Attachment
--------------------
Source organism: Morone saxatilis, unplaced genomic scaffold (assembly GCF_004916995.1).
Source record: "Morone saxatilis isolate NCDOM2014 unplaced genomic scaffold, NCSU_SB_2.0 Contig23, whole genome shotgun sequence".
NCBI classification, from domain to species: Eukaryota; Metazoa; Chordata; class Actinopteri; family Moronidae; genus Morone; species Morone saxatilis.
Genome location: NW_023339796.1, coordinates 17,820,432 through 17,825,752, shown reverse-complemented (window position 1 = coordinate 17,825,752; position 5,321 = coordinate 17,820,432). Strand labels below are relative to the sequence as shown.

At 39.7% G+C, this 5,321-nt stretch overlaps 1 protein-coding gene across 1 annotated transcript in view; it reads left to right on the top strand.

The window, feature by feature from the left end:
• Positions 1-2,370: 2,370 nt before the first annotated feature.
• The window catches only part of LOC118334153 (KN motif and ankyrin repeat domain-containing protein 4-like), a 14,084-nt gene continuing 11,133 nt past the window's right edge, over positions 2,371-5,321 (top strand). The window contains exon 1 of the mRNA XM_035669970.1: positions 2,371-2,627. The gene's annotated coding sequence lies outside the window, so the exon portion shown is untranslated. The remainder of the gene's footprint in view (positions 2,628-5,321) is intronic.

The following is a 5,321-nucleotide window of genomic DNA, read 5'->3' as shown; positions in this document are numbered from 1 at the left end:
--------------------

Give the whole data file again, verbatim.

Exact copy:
Source organism: Morone saxatilis, unplaced genomic scaffold (assembly GCF_004916995.1).
Source record: "Morone saxatilis isolate NCDOM2014 unplaced genomic scaffold, NCSU_SB_2.0 Contig23, whole genome shotgun sequence".
NCBI classification, from domain to species: Eukaryota; Metazoa; Chordata; class Actinopteri; family Moronidae; genus Morone; species Morone saxatilis.
Genome location: NW_023339796.1, coordinates 17,820,432 through 17,825,752, shown reverse-complemented (window position 1 = coordinate 17,825,752; position 5,321 = coordinate 17,820,432). Strand labels below are relative to the sequence as shown.

At 39.7% G+C, this 5,321-nt stretch overlaps 1 protein-coding gene across 1 annotated transcript in view; it reads left to right on the top strand.

The window, feature by feature from the left end:
• Positions 1-2,370: 2,370 nt before the first annotated feature.
• The window catches only part of LOC118334153 (KN motif and ankyrin repeat domain-containing protein 4-like), a 14,084-nt gene continuing 11,133 nt past the window's right edge, over positions 2,371-5,321 (top strand). The window contains exon 1 of the mRNA XM_035669970.1: positions 2,371-2,627. The gene's annotated coding sequence lies outside the window, so the exon portion shown is untranslated. The remainder of the gene's footprint in view (positions 2,628-5,321) is intronic.

The following is a 5,321-nucleotide window of genomic DNA, read 5'->3' as shown; positions in this document are numbered from 1 at the left end: